For extra security, you could do both of the above and run a reverse proxy, which controls access to Jenkins. Proxy servers often have more sophisticated access control mechanisms than Jenkins has.

A sample Apache config file for setting up such a proxy would be something like:

ProxyPass         /jenkins  http://localhost:8080/jenkins
ProxyPassReverse  /jenkins  http://localhost:8080/jenkins
ProxyRequests     Off
<Proxy http://localhost:8080/jenkins*>
  Order allow,deny
  Allow from localhost
  Allow from 192.168.1
  Allow from .local
</Proxy>

You could combine this with Jenkins command line:

--httpListenAddress=127.0.0.1 --ajp13Port=-1 --prefix=/jenkins

There is no need to disable HTTPS port, because it is disabled by default. The --prefix is needed to for Jenkins to operate correctly after it is no longer at the root of the server.

Tips

If you want to move JENKINS_HOME directory (the directory where Jenkins keeps the builds and job configurations), you can do it by setting JENKINS_HOME environment variable. Because Jenkins.app uses launchd to run Jenkins, you must ask launchd to set JENKINS_HOME.

launchctl setenv JENKINS_HOME /new/path/to/jenkins_home

You have to do it before starting Jenkins.app. If you wan to make the change permanent, study man launchctl and man launchd.conf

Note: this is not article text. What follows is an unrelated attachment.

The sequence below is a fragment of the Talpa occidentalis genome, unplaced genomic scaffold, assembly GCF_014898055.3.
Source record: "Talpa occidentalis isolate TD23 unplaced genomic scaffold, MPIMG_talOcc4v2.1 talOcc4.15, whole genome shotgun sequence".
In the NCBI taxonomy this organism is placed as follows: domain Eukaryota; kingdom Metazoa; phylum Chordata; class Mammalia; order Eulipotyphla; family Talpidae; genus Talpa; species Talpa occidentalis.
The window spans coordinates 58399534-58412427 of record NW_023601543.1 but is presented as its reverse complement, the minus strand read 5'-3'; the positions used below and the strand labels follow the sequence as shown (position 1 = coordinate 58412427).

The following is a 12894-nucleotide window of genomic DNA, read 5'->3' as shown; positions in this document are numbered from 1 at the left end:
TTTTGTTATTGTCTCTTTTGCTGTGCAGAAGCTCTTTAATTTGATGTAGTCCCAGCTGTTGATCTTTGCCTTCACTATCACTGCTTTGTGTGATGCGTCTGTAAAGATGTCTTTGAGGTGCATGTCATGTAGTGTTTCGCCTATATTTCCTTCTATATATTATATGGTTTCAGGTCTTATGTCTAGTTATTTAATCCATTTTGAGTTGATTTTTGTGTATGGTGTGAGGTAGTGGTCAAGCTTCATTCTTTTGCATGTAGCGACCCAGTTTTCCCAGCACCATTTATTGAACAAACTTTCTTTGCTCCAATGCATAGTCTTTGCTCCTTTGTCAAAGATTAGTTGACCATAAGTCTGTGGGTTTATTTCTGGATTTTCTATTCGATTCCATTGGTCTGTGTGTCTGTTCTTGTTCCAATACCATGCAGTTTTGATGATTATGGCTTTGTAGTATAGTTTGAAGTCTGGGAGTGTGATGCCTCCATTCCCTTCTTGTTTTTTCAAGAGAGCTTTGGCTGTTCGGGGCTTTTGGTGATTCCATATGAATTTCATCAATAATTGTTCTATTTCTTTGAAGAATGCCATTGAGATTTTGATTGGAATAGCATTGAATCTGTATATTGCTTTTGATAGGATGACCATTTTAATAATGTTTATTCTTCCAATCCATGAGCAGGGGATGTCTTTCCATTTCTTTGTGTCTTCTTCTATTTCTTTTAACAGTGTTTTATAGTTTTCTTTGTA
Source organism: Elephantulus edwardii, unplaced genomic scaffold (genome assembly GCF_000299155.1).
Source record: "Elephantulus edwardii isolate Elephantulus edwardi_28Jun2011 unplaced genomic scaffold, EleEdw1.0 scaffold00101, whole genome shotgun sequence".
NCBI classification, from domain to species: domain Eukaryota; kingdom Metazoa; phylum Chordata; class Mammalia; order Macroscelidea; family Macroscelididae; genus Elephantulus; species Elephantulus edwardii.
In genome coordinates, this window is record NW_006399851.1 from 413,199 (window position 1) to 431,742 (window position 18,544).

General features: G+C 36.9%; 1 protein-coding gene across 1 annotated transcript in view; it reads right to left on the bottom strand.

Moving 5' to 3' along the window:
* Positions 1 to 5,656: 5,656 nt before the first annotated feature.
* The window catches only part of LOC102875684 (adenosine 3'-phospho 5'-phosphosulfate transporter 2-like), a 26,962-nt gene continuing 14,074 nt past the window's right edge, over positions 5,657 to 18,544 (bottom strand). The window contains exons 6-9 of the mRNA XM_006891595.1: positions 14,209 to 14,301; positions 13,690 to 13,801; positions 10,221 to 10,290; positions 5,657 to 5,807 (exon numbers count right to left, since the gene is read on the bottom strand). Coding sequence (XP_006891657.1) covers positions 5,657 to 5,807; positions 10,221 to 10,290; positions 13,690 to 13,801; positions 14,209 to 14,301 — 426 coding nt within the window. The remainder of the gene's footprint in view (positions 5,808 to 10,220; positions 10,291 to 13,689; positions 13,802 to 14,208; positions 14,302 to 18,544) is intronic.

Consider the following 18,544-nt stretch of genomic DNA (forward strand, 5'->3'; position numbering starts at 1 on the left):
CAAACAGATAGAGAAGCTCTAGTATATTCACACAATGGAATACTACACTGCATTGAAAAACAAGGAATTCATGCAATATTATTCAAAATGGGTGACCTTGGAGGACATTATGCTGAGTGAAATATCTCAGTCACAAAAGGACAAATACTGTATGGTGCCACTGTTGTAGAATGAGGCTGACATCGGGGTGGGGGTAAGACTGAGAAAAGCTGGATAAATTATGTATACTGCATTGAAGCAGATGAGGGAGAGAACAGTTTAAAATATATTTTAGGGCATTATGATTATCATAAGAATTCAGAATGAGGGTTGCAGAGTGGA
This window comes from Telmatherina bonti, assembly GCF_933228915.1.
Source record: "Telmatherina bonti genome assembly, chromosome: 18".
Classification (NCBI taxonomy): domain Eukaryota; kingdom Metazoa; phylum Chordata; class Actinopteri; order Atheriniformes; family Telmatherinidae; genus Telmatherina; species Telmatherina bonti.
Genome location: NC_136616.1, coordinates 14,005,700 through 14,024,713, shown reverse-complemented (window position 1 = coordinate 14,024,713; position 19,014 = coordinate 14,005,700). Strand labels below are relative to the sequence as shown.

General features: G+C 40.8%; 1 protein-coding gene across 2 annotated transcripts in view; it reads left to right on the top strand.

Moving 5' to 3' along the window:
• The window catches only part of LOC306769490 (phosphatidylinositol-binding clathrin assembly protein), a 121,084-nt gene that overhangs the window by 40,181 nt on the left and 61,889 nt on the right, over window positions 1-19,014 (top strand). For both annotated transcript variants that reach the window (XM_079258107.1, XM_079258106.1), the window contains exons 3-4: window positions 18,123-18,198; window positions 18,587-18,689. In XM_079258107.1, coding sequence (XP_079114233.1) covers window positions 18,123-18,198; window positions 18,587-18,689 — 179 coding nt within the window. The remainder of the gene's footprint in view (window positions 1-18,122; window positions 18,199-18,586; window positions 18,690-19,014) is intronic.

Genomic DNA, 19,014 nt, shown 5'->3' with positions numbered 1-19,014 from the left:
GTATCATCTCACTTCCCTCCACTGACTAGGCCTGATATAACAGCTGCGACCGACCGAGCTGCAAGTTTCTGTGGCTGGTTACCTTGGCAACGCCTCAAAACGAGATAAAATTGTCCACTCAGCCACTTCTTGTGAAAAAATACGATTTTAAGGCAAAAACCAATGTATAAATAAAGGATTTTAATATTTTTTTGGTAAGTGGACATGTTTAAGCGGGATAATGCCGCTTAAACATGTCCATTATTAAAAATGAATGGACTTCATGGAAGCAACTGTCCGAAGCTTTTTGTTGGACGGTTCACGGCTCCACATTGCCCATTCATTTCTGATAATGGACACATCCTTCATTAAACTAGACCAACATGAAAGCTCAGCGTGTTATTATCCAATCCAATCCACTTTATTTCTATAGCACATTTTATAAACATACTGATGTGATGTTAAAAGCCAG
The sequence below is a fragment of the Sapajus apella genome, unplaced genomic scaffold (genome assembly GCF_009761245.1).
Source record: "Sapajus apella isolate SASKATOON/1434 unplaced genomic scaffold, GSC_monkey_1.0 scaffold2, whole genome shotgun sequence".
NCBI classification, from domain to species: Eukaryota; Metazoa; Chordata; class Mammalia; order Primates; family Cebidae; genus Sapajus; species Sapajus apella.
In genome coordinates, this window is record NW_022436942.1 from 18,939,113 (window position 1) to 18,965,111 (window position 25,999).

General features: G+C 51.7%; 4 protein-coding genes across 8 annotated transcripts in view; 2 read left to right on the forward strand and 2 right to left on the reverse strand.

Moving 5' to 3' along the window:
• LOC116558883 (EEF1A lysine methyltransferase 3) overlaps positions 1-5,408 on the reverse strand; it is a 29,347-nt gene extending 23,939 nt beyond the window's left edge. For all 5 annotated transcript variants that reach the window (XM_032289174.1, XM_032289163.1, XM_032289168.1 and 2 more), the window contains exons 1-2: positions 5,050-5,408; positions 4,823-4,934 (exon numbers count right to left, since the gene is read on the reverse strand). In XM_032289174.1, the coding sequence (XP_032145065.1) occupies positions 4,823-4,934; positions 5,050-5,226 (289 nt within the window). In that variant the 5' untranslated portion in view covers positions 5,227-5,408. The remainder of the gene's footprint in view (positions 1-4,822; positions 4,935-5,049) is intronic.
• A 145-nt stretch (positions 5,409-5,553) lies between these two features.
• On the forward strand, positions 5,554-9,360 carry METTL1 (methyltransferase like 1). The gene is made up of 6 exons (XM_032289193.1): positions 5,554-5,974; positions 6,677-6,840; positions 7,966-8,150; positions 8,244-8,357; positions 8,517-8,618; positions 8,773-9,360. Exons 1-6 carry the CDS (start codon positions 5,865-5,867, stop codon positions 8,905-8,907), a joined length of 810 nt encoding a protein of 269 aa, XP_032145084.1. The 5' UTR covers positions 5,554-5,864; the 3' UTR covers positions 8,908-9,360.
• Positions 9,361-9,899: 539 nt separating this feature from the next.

Actually, I've found launchd does not execute the commands in launchd.conf and this tip does not work across logouts.

Technical details

Jenkins.app is a simple AppleScript application. (Meaning, you start AppleScript Editor, create a script, then save it as application bundle.)

It is a stay-running-kind-of script. It just downloads jenkins.war, asks the user to specify the command-line and then runs java -jar jenkins.war.

Or it doesn't actually run Jenkins, it outsources the responsibility to launchd, which is better equipped to handle this anyway. An AppleScript cannot wait until a subprocess dies and then restart it. Launchd can. Another benefit is that anything written to stdout and stderr by Jenkins automatically goes to system log. (You can easily view the system log using the Console.app in /Applications/Utilities.)

TODO

Improvement ideas and bugs can be submitted to https://github.com/stisti/jenkins-app/issues

There are already a few and some of them are such that I think they are beyond the capability of a simple AppleScript. I may have to create an actual Cocoa app. (Although I have managed to push the AppleScript much further than I originally thought possible.)

Contact me

Either open an issue like described above or contact me in Twitter. My handle is @sti. If you tweet about Jenkins.app, you might want to use #jenkinsapp hashtag.